Multiple studies have been carried out to define the clinicopathological characteristics associated with an upgrade to invasive cancer in patients preoperatively diagnosed with DCIS (5-7, 9-15). The possible predictors include the patient’s age, palpability, tumor size, tumor grade, biopsy method, and some immunohistochemical markers. However, there is no consensus regarding the prognostic biomarkers that can be used to predict DCIS upgrades. Previous studies have demonstrated an association between the maximum standardized uptake value (SUVmax) measured with 18F-fluorodeoxyglucose (FDG)-positron emission tomography/computed tomography (PET/CT) and prognostic factors, such as histological type and grade, immunohistochemical factors, and proliferation index (16-19). It seems that the sensitivity of FDG-PET/CT is lower for DCIS than invasive ductal carcinoma (IDC) (1, 20), thereby limiting its diagnostic application for primary DCIS lesions. Nonetheless, FDG-PET/CT may be a potential tool for predicting the invasive components of DCIS in biopsy.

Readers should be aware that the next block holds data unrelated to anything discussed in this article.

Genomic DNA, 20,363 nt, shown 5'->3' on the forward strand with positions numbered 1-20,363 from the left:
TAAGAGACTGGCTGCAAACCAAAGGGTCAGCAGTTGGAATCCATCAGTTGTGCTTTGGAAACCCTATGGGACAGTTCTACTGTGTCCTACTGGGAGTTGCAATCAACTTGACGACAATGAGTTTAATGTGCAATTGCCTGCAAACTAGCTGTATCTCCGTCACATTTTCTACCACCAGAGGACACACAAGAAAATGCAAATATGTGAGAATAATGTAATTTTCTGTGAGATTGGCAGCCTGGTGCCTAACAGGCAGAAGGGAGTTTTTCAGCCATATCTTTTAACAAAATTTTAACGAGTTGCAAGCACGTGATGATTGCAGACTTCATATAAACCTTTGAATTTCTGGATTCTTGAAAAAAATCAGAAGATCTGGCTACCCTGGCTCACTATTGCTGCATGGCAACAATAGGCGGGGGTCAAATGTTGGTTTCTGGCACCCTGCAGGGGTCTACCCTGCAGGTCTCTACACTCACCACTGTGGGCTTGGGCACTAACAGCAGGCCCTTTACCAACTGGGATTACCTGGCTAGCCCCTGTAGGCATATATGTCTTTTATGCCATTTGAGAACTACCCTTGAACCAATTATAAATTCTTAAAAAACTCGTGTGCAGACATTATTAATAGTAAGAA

2. Objectives

This study aimed to evaluate whether the SUVmax and visual analysis of FDG-PET/CT were associated with the histological upgrade of DCIS in needle biopsy.

3. Patients and Methods

3.1. Patients

This retrospective cohort was approved by the institutional review board; the requirement for obtaining informed consent was waived. By reviewing the medical database, a total of 204 patients with a preoperative diagnosis of DCIS in biopsy and preoperative FDG-PET/CT scan were identified between April 2008 and September 2015. The exclusion criteria were as follows: patients who had not been treated with definitive surgery (n = 13); patients who had recently undergone an excisional biopsy (n = 7); and patients with DCIS and IDC at different sites within the same breast in biopsy, which were not separately described in the final pathology (n = 3).